Saturday, May 28, 2011

Review of LA Noire

I've sat through some very interesting games in my life. Mass Effect, Assassins Creed, Rock Band, The World Ends With You. The list goes on and on. But LA Noire, wow. LA Noire desserves  to be on a list of it's own. Visually and technically, you will see  one of the most impressive games of our generation. Musically and thematically, you will hear and feel one of the most impressive games of your lifetime.

You, for the most part, play Cole Phelps, a decorated war hero turned beat cop then detective for the LAPD in the late 1940's. It's just after the end of World War 2, and we see a city not only growing into the city we know it to be today, but also healing from the scars of what the war truly did to it and the world as a whole. people who thought they'd be coming home to hero's praise are working dead end jobs and losing their minds. Families are picking up the pieces after their husbands and fathers come home with scars far deeper than the eye can see. Fear  of communism and the red menace is everywhere, as are monsters who are willing to advance by taking advantage of everybody they see.

The technological advances shown in this game will either be a boon or a curse for all forthcoming titles of similar design. The visuals provided in facial features and gestures is unprecidented. There has never been a game to have this calibre of detail. When you look at Cole and he's upset, or he's angry, or he's intense, you know it, and you feel it. It's not just  from the unbelievable facial features and gestures provided, it's from the incredible voice acting and scripting. It's from the entire atmosphere that truly captures your imagination and wholly envelopes you as you  watch the story unfold.

There are 5 main types of gameplay involved. there is investigation, interrogation, driving, gunfighting, and action/brawling. In investigation, you survey crime scenes and discern what possibly could have happened. You gather clues and interview witnesses. It's not as difficult as it sounds, as the interface is incredibly user friendly, and your controller rumbles whenever  you come across a clue, even if it may be  hard to find. Not everything you see is useful either, but generally your trained gumshoe is able to tell you if the item is useless or not. Given that this is 1947 and not modern day CSI, you'll almost cringe at some of the things you'll see the detectives do with evidence, such as taking a dead body, slogging it over, grabbing the face, hands, and clothing. You'll go through it, looking for evidence or clues, with no concerns for destroying possible hidden evidence. 

In interrogation mode, you'll generally be sitting across from someone and asking them questions, trying to get the truth oout of them using your skills and intuition as a detective. This is where the technology of fantastic facial features really shines, as youu must watch facial features and gestures to see if someone is lying to you or not. This can get difficult at times, given the situation. Sometimes you might get better information from someone if you goo easy on them, like when you interview a child. They are generally afraid, or trying to protect someone they love.

The car driving is simply flawless. Your control over a vehicle is very simple. Left trigger is gas, right trigger is break. If you want to take a turn sharper, simply tap the left trigger to do a sort of handbreak turn. The AI drivers can be a little dumb, but once  again, it is 1947, and regulations for driving credentials were far less stringient back in the day, thus explaining this to a degree.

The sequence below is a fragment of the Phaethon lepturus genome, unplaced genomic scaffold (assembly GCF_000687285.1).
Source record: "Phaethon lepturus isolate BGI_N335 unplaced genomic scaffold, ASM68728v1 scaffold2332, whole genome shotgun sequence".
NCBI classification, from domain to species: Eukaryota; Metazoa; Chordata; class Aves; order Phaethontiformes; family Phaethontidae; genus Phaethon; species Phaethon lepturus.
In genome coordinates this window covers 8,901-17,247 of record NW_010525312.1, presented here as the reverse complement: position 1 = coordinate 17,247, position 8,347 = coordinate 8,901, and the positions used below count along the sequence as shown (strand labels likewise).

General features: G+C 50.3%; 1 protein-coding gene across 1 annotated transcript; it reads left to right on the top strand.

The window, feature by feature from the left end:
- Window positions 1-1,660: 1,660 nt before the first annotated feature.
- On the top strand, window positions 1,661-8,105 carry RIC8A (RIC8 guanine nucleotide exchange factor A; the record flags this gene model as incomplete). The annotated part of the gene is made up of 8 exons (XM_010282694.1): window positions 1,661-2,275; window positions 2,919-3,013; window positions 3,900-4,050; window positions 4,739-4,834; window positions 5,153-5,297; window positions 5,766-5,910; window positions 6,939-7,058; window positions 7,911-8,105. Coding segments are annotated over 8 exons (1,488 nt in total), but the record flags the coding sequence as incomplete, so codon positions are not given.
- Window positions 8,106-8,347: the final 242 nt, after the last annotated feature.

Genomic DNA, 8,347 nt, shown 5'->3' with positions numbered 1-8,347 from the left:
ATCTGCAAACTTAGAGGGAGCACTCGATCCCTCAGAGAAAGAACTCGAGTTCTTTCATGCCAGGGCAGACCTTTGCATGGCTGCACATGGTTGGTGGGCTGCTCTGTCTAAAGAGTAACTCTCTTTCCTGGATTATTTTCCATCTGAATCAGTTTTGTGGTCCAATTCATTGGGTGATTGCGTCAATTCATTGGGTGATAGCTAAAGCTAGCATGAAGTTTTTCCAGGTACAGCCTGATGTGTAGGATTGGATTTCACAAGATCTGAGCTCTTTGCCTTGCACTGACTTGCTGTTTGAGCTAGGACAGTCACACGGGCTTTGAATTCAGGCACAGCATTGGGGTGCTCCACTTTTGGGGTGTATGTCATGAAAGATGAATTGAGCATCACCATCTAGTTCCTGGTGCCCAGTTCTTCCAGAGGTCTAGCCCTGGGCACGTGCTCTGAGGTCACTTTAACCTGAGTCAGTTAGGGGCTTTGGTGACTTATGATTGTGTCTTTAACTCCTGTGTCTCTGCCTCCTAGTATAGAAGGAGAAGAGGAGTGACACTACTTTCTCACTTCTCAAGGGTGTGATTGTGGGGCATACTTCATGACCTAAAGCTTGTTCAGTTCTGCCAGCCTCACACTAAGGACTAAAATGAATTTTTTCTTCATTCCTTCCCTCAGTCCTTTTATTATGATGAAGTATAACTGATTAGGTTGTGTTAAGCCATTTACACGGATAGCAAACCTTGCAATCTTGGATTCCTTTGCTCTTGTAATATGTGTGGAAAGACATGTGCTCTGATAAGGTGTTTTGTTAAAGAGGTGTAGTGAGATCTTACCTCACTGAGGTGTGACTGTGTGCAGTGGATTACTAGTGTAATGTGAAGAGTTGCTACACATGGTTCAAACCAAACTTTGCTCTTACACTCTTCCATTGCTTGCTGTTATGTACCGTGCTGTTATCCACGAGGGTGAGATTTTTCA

The shooting and action/brawling segments are almost minigames in a sense. They are generally short sections at the end of a running or driving sequence where you either shoot a fleeing suspect to death or beat him to a pulp. The control in both sections is quite good, as shooting is a pleasure, and fighting, while tangly, is easily completed as well. Save for a section near the end of the  game, these are kept brief and to a minimum. This isn't a shooter or fighting game, this is a detective, thriller murder mystery. If there was too much of one or the other, you'd lose the true value of the game itself.

There are 20 base cases you will play through, with one DLC  case available as well, dependent on where you purchased the game at launch. I had "The Naked City" vice case. DLC is fully realized with all the little nuances of the original material, and well worth the money, should you wish to pursues the story of Cole Phelps beyond the original mysteries.

LA Noire is not just a game, it is an experience. Not since my first time trying Super Mario 64 have a felt this sense of "wow" when playing a game. Mario 64 ushered in an era of real 3D gaming, far more than most of the inferior titles that claimed the same before it. LA Noire has ushered in a era of true "immersion". Yo willl genuinely feel for every tough decision, grieving wife or husband, for every scared or abused child. There are no punches pulled, it is full on gruesome for bad scenes, full on joy for good scenes. This is inspired by Noir film, however, so the good scenes happen far less than the bad.

This is a must game for anyone who has ever said "I like video games". It's not my favorite title by any means, but it reall ranks up there in the amazement and wow factor. Play this game. Experience the next generation of gaming, before it happens.

Score: Full price: $69.99. This game is worth paying full retail price for, a distinction not many games hold.


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